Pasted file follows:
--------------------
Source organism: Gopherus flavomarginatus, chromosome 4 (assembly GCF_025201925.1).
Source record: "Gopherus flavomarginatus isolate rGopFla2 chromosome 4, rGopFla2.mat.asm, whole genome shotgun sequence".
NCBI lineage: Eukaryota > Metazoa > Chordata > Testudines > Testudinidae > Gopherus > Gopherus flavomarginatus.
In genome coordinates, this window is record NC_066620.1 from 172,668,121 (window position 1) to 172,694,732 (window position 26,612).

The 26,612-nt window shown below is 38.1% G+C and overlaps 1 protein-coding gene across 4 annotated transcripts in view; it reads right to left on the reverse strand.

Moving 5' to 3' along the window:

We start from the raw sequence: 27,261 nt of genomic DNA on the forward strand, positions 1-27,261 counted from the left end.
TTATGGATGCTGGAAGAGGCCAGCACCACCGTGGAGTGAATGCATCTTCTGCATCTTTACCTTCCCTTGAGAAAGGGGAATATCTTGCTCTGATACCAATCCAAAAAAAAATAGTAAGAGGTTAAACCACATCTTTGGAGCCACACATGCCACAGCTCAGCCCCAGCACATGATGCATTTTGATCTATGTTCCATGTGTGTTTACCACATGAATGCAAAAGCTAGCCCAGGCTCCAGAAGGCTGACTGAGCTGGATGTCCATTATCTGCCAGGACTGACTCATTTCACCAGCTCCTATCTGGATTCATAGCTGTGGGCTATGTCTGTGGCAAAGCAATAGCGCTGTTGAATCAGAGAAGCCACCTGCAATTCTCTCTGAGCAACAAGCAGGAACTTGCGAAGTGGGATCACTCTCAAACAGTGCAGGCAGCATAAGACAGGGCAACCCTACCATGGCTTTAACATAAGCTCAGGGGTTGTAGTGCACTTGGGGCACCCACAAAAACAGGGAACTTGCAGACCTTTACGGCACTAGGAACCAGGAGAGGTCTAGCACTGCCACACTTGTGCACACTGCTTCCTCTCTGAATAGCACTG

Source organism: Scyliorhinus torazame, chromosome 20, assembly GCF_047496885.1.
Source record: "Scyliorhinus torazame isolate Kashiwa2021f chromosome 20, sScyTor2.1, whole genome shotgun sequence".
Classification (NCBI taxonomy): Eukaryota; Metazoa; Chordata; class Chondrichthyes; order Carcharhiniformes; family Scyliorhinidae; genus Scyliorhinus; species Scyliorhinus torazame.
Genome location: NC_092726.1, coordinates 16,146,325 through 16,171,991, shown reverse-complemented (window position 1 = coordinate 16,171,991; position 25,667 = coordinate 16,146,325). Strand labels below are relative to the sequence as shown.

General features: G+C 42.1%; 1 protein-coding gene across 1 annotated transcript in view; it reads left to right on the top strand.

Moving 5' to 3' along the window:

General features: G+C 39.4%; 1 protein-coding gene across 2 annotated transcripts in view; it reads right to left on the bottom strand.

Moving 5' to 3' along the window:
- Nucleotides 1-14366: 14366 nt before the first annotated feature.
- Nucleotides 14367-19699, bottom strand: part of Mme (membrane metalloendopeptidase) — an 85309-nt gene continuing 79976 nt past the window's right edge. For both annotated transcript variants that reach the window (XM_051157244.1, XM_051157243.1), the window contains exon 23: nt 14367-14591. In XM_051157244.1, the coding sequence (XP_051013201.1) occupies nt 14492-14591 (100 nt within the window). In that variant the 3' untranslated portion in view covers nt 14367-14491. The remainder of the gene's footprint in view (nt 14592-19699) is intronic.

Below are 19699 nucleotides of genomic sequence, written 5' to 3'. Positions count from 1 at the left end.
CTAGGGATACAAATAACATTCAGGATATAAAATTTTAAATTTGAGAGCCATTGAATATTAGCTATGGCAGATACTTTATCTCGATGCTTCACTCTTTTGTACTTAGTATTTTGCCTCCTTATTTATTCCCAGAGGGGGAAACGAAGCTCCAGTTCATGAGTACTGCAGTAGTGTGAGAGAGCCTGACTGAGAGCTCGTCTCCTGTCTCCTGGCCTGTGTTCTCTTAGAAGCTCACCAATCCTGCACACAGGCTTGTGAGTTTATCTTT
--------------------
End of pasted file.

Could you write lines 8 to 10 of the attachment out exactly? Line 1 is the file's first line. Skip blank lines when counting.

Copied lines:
TTATGGATGCTGGAAGAGGCCAGCACCACCGTGGAGTGAATGCATCTTCTGCATCTTTACCTTCCCTTGAGAAAGGGGAATATCTTGCTCTGATACCAATCCAAAAAAAAATAGTAAGAGGTTAAACCACATCTTTGGAGCCACACATGCCACAGCTCAGCCCCAGCACATGATGCATTTTGATCTATGTTCCATGTGTGTTTACCACATGAATGCAAAAGCTAGCCCAGGCTCCAGAAGGCTGACTGAGCTGGATGTCCATTATCTGCCAGGACTGACTCATTTCACCAGCTCCTATCTGGATTCATAGCTGTGGGCTATGTCTGTGGCAAAGCAATAGCGCTGTTGAATCAGAGAAGCCACCTGCAATTCTCTCTGAGCAACAAGCAGGAACTTGCGAAGTGGGATCACTCTCAAACAGTGCAGGCAGCATAAGACAGGGCAACCCTACCATGGCTTTAACATAAGCTCAGGGGTTGTAGTGCACTTGGGGCACCCACAAAAACAGGGAACTTGCAGACCTTTACGGCACTAGGAACCAGGAGAGGTCTAGCACTGCCACACTTGTGCACACTGCTTCCTCTCTGAATAGCACTG

Source organism: Scyliorhinus torazame, chromosome 20, assembly GCF_047496885.1.
Source record: "Scyliorhinus torazame isolate Kashiwa2021f chromosome 20, sScyTor2.1, whole genome shotgun sequence".